"Strategic insight combined with clear, concise and actionable solutions"

 

The small business market is large and very profitable. The average small business relationship generates 50% more revenue than retail “affluent” customers because deposit balances tend to be higher, and because business owners tend to consolidate their personal and business accounts at the same institution.

 

In most respects, small businesses behave more like consumers than middle market companies. 92% of small businesses are owner managed and they are heavier than average users of bank branches. Retail branch distribution is key to acquisition and retention of small business accounts — 56% of all new small business banking relationships are acquired through retail branches.

 

Distribution convenience is a key reason why 62% of business owners ultimately consolidate their accounts. However, business owners are almost 40% more likely to combine their relationships at the bank where they have their personal accounts, rather than the other way around.

 

One of our clients developed a very successful strategy to acquire small business accounts and grow revenue. The first step involved identifying business owners who had either a business or a personal relationship with the bank, but did not have both. Products were created which recognized both the combined business and personal relationships, and provided incentives for consolidation.

 

A similar effort was undertaken to identify businesses that were not customers but were located within the trade area of the bank’s branches. Different sales and marketing strategies were created based on the estimated profit potential of the relationship. Specific sales actions (who would call, how often) were key to this institution becoming the leading small business bank in their market – and growing branch generated small business revenue 41%.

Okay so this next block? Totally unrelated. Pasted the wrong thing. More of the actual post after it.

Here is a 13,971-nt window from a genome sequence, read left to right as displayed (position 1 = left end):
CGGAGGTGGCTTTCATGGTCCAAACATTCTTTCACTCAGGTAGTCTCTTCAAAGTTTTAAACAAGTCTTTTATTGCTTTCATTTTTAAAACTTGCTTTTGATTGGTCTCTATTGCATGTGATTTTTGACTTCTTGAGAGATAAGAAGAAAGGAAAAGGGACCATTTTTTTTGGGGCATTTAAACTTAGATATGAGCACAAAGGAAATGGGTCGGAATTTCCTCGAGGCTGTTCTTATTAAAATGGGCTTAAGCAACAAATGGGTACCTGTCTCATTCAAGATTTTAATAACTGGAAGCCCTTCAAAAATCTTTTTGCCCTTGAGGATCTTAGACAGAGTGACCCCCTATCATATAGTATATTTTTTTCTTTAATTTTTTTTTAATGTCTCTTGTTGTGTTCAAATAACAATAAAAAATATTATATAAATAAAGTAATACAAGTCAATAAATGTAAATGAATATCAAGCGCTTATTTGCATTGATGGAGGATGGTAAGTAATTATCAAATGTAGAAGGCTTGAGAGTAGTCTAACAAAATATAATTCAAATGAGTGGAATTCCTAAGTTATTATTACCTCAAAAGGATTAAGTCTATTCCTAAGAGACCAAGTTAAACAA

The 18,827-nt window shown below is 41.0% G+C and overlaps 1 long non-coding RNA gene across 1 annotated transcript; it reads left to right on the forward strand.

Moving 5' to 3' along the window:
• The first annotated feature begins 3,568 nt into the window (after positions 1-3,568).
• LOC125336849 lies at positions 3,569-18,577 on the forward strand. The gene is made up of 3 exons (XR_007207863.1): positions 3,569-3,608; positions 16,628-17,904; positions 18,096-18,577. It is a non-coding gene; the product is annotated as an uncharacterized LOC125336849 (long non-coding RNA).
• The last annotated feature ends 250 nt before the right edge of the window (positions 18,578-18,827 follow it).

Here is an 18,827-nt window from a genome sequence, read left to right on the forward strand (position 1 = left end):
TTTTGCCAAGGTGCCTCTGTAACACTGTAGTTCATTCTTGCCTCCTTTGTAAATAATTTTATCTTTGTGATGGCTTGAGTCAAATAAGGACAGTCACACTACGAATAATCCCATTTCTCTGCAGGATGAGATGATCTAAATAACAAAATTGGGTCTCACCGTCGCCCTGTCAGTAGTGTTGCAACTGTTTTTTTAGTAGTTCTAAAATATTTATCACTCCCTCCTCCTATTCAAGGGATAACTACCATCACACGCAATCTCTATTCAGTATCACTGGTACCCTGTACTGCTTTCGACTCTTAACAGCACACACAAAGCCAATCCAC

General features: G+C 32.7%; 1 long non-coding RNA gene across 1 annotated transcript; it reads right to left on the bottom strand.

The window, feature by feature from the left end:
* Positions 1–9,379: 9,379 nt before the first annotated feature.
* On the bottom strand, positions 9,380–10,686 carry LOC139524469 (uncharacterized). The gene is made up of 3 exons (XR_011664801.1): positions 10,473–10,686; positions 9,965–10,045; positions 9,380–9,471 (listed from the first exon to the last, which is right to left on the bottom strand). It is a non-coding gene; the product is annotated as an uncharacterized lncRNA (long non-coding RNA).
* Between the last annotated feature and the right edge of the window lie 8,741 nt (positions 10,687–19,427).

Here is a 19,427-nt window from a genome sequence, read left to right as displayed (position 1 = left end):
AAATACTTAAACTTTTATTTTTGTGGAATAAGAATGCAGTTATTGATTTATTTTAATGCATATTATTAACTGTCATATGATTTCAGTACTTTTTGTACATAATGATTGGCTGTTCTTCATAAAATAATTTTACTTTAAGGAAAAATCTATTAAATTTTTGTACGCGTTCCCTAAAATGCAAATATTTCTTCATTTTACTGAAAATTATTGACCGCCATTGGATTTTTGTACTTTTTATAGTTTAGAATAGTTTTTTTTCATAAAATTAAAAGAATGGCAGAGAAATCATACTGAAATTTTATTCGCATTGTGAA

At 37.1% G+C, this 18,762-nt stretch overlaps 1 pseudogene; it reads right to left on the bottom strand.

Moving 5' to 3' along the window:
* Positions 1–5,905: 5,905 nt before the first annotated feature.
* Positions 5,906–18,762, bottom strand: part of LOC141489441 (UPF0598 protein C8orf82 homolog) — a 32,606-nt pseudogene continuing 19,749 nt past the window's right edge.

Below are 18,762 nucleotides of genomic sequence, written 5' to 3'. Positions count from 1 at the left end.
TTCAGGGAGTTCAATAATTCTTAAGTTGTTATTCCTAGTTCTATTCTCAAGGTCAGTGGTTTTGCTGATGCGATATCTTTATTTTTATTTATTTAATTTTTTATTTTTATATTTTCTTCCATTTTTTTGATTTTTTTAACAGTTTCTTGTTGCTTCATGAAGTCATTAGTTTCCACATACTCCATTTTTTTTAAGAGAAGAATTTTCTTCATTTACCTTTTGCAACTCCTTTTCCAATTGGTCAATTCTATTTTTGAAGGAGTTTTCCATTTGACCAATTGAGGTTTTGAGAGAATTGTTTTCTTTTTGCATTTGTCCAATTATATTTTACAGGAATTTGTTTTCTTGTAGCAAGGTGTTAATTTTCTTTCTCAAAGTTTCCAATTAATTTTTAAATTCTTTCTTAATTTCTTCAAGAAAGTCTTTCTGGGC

Do you have the right strategies to grow small business relationships?

 

  • Simplify. Make it easier for both your customers and branch staff by offering small business accounts that mirror your consumer accounts.

     

  • Consolidate business and personal relationships. Identify customers who have either a business or personal relationship with the bank, but not both. Create target marketing and relationship recognition programs to consolidate relationships.

     

     

  • Create targeted new customer acquisition programs. Identify prospects in your trade area who are not customers. Leverage new data tools to predict which financial institution they currently use, and model potential account profitability — then fine tune sales prospecting to acquire your best prospects.

     

  • Create focused distribution strategies. Improve the effectiveness of your small business distribution. Clearly identify your target market, then map the location of every target prospect. Create small business hubs based on customer and prospect concentrations — and develop distribution strategies that will extend your reach and market share.
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